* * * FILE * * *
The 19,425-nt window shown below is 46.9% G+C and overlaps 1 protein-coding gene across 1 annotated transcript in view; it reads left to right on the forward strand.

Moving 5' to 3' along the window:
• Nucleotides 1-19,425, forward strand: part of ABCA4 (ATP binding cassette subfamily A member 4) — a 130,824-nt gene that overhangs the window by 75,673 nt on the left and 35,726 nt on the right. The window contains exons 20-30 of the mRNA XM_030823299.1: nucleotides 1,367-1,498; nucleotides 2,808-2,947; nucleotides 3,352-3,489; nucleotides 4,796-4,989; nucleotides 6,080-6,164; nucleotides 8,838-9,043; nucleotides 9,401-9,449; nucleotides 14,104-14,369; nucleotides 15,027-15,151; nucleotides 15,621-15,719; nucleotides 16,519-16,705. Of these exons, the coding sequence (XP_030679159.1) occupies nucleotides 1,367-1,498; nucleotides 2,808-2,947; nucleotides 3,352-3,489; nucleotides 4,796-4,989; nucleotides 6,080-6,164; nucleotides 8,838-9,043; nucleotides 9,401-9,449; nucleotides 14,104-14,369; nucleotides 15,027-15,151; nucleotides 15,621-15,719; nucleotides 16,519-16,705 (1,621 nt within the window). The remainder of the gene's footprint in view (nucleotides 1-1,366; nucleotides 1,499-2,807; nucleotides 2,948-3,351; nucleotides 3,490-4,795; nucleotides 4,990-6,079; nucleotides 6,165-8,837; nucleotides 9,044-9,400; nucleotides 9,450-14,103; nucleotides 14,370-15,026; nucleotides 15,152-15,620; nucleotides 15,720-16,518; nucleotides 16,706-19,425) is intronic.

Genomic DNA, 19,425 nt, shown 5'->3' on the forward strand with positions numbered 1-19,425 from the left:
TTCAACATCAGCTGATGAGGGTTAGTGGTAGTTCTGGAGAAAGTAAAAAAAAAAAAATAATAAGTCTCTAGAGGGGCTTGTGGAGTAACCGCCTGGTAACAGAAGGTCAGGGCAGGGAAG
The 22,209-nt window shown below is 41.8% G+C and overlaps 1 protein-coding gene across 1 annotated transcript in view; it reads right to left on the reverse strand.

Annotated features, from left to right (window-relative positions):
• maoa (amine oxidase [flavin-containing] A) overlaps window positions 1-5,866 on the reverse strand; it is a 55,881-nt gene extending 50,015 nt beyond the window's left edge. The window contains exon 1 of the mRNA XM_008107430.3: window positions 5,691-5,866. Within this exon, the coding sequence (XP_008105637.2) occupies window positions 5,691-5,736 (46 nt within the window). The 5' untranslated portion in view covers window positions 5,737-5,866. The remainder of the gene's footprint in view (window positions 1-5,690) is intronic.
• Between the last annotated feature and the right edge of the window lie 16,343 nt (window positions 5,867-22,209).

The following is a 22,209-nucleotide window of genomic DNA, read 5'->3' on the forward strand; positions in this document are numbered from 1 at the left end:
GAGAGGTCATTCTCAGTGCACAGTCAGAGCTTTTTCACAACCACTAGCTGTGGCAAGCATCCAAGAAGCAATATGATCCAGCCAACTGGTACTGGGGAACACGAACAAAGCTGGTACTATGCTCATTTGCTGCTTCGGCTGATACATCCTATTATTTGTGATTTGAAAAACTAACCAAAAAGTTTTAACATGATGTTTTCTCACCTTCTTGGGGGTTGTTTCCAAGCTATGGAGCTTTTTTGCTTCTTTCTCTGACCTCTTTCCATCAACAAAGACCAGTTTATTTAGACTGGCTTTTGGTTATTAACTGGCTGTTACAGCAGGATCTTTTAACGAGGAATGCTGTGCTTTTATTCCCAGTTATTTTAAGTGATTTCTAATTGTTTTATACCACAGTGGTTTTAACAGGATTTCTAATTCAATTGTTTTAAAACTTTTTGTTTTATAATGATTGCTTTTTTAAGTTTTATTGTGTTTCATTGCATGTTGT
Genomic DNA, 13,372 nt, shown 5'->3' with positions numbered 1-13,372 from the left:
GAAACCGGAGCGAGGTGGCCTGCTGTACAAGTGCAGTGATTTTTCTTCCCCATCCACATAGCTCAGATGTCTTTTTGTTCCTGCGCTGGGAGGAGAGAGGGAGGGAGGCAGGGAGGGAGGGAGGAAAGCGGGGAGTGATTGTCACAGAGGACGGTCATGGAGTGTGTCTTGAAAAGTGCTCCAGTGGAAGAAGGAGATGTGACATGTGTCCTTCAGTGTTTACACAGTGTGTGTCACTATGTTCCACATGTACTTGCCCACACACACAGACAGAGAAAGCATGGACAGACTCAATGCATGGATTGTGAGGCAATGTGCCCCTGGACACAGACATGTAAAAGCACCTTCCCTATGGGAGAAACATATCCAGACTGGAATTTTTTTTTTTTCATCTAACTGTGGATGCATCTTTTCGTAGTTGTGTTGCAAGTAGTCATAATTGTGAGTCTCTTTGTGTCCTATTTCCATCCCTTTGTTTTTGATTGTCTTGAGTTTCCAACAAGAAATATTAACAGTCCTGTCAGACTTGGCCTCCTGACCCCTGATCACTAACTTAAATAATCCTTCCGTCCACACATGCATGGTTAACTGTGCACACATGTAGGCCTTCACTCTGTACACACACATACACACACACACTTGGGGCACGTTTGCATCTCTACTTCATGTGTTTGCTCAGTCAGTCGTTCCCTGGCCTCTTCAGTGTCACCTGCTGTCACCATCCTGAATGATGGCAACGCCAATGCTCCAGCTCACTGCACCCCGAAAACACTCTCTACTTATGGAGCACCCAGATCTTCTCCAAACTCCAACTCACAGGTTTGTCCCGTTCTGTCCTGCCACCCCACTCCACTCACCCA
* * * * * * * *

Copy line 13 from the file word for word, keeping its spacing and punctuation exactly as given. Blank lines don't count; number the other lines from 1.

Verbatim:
GAAACCGGAGCGAGGTGGCCTGCTGTACAAGTGCAGTGATTTTTCTTCCCCATCCACATAGCTCAGATGTCTTTTTGTTCCTGCGCTGGGAGGAGAGAGGGAGGGAGGCAGGGAGGGAGGGAGGAAAGCGGGGAGTGATTGTCACAGAGGACGGTCATGGAGTGTGTCTTGAAAAGTGCTCCAGTGGAAGAAGGAGATGTGACATGTGTCCTTCAGTGTTTACACAGTGTGTGTCACTATGTTCCACATGTACTTGCCCACACACACAGACAGAGAAAGCATGGACAGACTCAATGCATGGATTGTGAGGCAATGTGCCCCTGGACACAGACATGTAAAAGCACCTTCCCTATGGGAGAAACATATCCAGACTGGAATTTTTTTTTTTTCATCTAACTGTGGATGCATCTTTTCGTAGTTGTGTTGCAAGTAGTCATAATTGTGAGTCTCTTTGTGTCCTATTTCCATCCCTTTGTTTTTGATTGTCTTGAGTTTCCAACAAGAAATATTAACAGTCCTGTCAGACTTGGCCTCCTGACCCCTGATCACTAACTTAAATAATCCTTCCGTCCACACATGCATGGTTAACTGTGCACACATGTAGGCCTTCACTCTGTACACACACATACACACACACACTTGGGGCACGTTTGCATCTCTACTTCATGTGTTTGCTCAGTCAGTCGTTCCCTGGCCTCTTCAGTGTCACCTGCTGTCACCATCCTGAATGATGGCAACGCCAATGCTCCAGCTCACTGCACCCCGAAAACACTCTCTACTTATGGAGCACCCAGATCTTCTCCAAACTCCAACTCACAGGTTTGTCCCGTTCTGTCCTGCCACCCCACTCCACTCACCCA